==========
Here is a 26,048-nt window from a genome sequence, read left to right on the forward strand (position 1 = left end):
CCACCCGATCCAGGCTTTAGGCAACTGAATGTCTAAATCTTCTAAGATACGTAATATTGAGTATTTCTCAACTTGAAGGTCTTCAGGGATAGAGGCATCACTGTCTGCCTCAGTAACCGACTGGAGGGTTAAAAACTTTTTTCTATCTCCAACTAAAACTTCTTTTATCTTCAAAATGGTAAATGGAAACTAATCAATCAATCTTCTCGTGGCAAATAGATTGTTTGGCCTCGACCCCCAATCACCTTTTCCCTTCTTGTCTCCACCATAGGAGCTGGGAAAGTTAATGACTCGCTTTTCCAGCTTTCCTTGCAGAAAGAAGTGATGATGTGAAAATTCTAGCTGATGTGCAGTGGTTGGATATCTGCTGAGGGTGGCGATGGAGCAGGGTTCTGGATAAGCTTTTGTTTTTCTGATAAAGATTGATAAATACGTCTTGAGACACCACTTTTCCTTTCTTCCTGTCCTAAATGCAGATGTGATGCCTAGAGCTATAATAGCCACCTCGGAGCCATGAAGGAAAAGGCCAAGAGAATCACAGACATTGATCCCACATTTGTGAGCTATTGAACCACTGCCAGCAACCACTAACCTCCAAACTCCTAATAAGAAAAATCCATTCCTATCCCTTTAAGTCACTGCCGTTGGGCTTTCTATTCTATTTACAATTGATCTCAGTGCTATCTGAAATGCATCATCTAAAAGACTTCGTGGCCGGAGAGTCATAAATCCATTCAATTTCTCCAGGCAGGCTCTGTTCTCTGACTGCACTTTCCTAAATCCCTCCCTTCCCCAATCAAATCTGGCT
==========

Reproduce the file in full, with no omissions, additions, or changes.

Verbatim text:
Here is a 26,048-nt window from a genome sequence, read left to right on the forward strand (position 1 = left end):
CCACCCGATCCAGGCTTTAGGCAACTGAATGTCTAAATCTTCTAAGATACGTAATATTGAGTATTTCTCAACTTGAAGGTCTTCAGGGATAGAGGCATCACTGTCTGCCTCAGTAACCGACTGGAGGGTTAAAAACTTTTTTCTATCTCCAACTAAAACTTCTTTTATCTTCAAAATGGTAAATGGAAACTAATCAATCAATCTTCTCGTGGCAAATAGATTGTTTGGCCTCGACCCCCAATCACCTTTTCCCTTCTTGTCTCCACCATAGGAGCTGGGAAAGTTAATGACTCGCTTTTCCAGCTTTCCTTGCAGAAAGAAGTGATGATGTGAAAATTCTAGCTGATGTGCAGTGGTTGGATATCTGCTGAGGGTGGCGATGGAGCAGGGTTCTGGATAAGCTTTTGTTTTTCTGATAAAGATTGATAAATACGTCTTGAGACACCACTTTTCCTTTCTTCCTGTCCTAAATGCAGATGTGATGCCTAGAGCTATAATAGCCACCTCGGAGCCATGAAGGAAAAGGCCAAGAGAATCACAGACATTGATCCCACATTTGTGAGCTATTGAACCACTGCCAGCAACCACTAACCTCCAAACTCCTAATAAGAAAAATCCATTCCTATCCCTTTAAGTCACTGCCGTTGGGCTTTCTATTCTATTTACAATTGATCTCAGTGCTATCTGAAATGCATCATCTAAAAGACTTCGTGGCCGGAGAGTCATAAATCCATTCAATTTCTCCAGGCAGGCTCTGTTCTCTGACTGCACTTTCCTAAATCCCTCCCTTCCCCAATCAAATCTGGCT